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From de- +‎ flea (noun)


deflea (third-person singular simple present defleas, present participle defleaing, simple past and past participle defleaed)

  1. (transitive) To rid of fleas.
    I had to deflea our cat with a flea comb, even though it wears a flea collar.
    • 1948, University of Florida Publications in Experimental Applied Economics, Volume 3, page 124,
      The DDT powder does not kill the rats; it merely defleas them and lessens the likelihood of the spread of typhus fever from rat to man.
    • 1969, Elizabeth Charles, How to Keep Your Pet Healthy[1], page 99:
      A fine metal flea comb is an added aid in defleaing a cat, especially if you are the type who gains satisfaction from “cracking” fleas caught in the comb, or from trying to drown them in a glass of water!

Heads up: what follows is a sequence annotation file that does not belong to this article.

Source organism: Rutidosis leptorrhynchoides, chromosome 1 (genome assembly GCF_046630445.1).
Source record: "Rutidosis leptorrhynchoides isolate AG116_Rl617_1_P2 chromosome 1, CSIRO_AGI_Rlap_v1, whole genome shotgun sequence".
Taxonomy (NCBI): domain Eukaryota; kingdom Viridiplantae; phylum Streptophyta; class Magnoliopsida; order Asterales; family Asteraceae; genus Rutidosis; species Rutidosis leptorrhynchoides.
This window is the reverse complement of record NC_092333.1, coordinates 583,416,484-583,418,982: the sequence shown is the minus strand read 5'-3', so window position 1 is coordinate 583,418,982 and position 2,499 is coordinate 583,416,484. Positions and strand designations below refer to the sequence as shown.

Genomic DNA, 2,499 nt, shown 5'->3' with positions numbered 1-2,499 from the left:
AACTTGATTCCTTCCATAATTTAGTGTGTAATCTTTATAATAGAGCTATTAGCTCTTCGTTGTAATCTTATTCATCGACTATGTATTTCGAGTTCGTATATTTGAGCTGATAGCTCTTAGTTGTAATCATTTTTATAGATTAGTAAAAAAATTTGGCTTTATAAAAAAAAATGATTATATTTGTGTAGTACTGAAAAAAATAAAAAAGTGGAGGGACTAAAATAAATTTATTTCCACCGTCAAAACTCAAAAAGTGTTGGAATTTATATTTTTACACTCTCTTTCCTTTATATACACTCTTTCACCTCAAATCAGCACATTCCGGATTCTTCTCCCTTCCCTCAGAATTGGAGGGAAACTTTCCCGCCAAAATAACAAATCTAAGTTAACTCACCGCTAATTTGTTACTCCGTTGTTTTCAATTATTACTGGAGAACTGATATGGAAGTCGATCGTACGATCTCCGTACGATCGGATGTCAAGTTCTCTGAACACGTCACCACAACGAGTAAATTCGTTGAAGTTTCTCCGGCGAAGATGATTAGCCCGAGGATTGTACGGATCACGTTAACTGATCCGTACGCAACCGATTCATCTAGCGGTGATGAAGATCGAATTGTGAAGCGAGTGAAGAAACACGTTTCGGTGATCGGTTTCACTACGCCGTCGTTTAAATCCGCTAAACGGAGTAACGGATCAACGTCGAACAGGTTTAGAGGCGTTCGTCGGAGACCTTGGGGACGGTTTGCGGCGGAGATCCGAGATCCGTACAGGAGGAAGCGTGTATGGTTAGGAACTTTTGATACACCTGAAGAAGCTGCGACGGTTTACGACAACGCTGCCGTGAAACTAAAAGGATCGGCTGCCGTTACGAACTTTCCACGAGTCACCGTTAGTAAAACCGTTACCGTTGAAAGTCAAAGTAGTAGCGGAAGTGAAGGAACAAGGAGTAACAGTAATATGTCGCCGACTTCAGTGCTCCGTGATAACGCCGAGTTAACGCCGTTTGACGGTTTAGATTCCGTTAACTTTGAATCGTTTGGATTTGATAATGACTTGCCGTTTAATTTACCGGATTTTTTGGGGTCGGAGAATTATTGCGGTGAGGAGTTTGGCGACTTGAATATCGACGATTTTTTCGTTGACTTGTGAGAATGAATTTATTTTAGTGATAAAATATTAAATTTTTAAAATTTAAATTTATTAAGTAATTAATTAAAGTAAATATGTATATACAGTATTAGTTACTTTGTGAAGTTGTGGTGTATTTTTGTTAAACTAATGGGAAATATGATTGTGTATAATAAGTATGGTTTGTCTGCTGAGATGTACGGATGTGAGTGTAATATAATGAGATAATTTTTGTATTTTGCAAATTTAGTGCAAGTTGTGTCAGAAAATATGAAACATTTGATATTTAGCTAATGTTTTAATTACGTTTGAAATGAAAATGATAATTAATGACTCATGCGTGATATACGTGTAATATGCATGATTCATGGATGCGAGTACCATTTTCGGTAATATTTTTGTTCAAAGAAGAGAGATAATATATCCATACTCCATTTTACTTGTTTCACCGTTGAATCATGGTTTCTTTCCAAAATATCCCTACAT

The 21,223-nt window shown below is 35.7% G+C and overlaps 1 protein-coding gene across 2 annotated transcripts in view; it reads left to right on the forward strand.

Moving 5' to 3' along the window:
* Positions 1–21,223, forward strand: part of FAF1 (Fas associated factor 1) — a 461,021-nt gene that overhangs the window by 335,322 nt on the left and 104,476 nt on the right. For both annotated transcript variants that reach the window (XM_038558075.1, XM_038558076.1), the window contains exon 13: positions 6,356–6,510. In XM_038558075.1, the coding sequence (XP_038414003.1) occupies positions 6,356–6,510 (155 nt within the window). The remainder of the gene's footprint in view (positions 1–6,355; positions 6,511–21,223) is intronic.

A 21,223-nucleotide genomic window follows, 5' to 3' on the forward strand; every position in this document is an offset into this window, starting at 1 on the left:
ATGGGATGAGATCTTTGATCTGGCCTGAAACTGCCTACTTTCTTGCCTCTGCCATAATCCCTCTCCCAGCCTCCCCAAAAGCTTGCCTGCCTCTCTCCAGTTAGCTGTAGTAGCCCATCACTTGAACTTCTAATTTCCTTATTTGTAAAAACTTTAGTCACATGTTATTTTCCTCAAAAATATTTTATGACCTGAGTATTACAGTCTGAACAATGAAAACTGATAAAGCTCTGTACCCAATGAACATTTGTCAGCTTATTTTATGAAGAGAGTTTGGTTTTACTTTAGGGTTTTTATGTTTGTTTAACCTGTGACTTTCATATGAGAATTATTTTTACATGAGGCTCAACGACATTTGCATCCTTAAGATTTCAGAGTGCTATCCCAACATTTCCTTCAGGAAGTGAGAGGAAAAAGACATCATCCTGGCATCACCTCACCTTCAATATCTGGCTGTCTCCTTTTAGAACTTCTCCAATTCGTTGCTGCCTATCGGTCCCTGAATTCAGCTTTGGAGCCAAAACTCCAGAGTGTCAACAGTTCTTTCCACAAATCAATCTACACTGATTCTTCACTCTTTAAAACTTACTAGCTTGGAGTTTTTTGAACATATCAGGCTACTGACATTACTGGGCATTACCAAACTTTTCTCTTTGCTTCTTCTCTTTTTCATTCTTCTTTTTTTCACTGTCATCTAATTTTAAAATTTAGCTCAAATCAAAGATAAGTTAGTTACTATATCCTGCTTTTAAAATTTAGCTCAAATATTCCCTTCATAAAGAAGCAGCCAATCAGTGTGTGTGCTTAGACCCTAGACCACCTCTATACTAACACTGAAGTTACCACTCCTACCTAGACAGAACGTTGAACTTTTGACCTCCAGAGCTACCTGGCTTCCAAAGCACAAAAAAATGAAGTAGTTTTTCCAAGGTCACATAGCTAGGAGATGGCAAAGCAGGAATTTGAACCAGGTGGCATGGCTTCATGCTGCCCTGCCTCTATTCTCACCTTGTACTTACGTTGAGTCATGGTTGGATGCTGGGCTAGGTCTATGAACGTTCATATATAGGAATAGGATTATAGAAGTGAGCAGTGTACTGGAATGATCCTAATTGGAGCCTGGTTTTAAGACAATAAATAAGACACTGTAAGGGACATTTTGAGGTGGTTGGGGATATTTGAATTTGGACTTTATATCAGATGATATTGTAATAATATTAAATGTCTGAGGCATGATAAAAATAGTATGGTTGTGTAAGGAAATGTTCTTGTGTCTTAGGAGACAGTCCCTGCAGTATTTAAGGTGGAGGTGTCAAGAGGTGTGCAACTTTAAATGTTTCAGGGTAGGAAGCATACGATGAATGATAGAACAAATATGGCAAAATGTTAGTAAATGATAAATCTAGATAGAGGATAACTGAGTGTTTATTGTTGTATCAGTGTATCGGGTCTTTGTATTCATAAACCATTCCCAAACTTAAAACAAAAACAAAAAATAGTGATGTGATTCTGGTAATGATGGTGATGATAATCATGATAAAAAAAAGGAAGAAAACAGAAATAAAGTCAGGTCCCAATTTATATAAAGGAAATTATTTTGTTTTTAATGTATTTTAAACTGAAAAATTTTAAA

• 1977, The New York Times Biographical Service, Volume 8, page 57,
      She cares personally for her dogs, feeds them, defleas them, shouts crossly at them when they misbehave.
    • 1986, Pure-bred Dogs American Kennel Gazette, Volume 103, page 95,
      House, kennels, bedding, runs, all have to be defleaed, as well as the dogs. Note: If the dogs have to be wormed, it is wise to postpone any defleaing efforts for three weeks after worming.
    • 1989, Stuart Brent, Seven Stairs: An Adventure of the Heart[2], page 132:
      I had my own dog, but I also caught every stray dog in the neighborhood, washed and defleaed it, and anointed it with cologne (causing a great rumpus when discovered by one of my sisters from whom the cheap scent had been appropriated).
    • 2008, Bev Cooke. Feral, page 17,
      I can get her defleaed. That wouldn't be a problem. I can pay for it now that I've got an after-school job. And Mom's a sucker for strays.
    • 2009, Louis de Bernières, The Death of Miss Agatha Feakes, [originally published in 2009, Notwithstanding], Storycuts, 2011, unnumbered page,
      She sits in her armchair, and, one by one, she defleas her cats.